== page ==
Henchman: The only people who claim that this credit pays for itself are film industry lobbyists and the politicians they give money to. One leading independent analysis calculated that California’s $100 million in film tax credits generated only $27 million in state tax revenue – a loss of 73 cents on the dollar. This money would be better used for other pressing state needs, or returning it to taxpayers in the form of lower business taxes generally, rather than lining the pockets of one of the most profitable and successful industries in the state.

Bloomberg BNA: Which of the proposed tax credit changes do you predict will make it into the final bill that is signed by Governor Brown?
Henchman: I hope it will become less one-sided. Here we have the film industry saying they want to stay in California but these other states are offering too good of a deal. So the bill sweetens the California side of things but with no obligations on the studios’ part. You could require every credit recipient to have to film all their films and TV shows in California. You could disallow the credit for anyone who tries to use California’s increased generosity to leverage better deals from other states. You could require the studios to achieve their promised job gains or pay fines to the state.

Above all, the total credit amount should be capped so there’s some certainty for the state budget. Each production should also report how much in credit money it costs to create each full-time equivalent job they created. Michigan calculated this number and found it was over $100,000, showing there was better uses for the money than subsidizing film production.

Bloomberg BNA: Do you have any other comments about the proposed bill?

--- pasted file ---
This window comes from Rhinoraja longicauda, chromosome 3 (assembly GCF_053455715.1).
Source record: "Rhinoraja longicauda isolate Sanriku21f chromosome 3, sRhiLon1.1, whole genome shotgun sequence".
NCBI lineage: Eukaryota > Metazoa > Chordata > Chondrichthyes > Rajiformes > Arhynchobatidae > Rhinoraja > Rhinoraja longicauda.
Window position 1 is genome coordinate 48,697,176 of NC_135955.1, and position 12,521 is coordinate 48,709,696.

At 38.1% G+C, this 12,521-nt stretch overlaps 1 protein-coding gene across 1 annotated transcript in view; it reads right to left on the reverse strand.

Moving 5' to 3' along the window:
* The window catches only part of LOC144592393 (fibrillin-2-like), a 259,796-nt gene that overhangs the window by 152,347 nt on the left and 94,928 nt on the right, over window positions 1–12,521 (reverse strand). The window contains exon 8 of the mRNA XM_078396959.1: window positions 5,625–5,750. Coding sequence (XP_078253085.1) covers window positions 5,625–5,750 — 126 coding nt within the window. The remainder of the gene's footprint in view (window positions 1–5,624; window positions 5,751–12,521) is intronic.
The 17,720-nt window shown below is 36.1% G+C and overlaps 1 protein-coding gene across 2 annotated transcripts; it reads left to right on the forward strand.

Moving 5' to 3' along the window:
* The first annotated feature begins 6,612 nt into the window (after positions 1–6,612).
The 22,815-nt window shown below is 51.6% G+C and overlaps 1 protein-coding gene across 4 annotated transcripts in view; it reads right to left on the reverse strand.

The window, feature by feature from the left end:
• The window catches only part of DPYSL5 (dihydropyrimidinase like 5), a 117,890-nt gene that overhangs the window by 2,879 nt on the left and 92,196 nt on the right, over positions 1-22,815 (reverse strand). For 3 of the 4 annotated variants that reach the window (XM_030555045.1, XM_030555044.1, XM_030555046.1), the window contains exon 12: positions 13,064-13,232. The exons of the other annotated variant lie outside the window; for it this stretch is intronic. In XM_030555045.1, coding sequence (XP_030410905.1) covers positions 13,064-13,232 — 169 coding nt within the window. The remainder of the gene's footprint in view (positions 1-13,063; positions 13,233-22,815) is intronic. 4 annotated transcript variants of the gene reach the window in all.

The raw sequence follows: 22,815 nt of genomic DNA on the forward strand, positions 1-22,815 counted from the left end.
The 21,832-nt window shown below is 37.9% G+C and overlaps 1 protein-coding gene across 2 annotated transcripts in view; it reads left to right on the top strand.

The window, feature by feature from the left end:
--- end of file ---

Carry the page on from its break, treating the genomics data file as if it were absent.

Henchman: The industry and the legislators talk about the benefits of this tax credit program: jobs, economic activity, induced tourism, not seeing California depicted in a movie that was filmed somewhere else, and so forth. But, you can’t just list benefits, you have to compare it with the costs to evaluate whether it’s worth using the money for this instead of for something else. Every independent study has found the costs of these credits greatly exceed their benefits. Here, we have a bill with literally indeterminate costs and only hazy benefit estimates. I find it hard to believe anyone has seriously concluded that the benefits outweigh the costs.

I find it slightly amusing that we have California legislators arguing that a cut in business taxes, at least for one industry, will lead to amazing growth in jobs and economic activity. I certainly don’t dispute that and wonder why they don’t carry that logic beyond the film industry. California’s top income tax rate is 13.3 percent, the highest in America. The corporate rate is 8.84 percent, one of the highest. Sales taxes, gas taxes, excise taxes - all high too. If California wants to cut taxes by a few billion dollars, it would be better if they cut them for all taxpayers, especially the businesses creating jobs year in and year out and who are loyal enough not to flee to Louisiana or New York because those states offered them a big incentive package.

It’s tough to say no to Hollywood. They want the state to write a blank check to them, and it’s hard to really blame them. I hope the legislators will keep in mind that this needs to be a good deal for all Californians, not just those working for the film industry.


Continue the discussion on LinkedIn:  Are the proposed film tax credit changes good or bad for California?

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By:  Rishi Agrawal
Follow Rishi on Twitter at: @RAgrawal_SALT.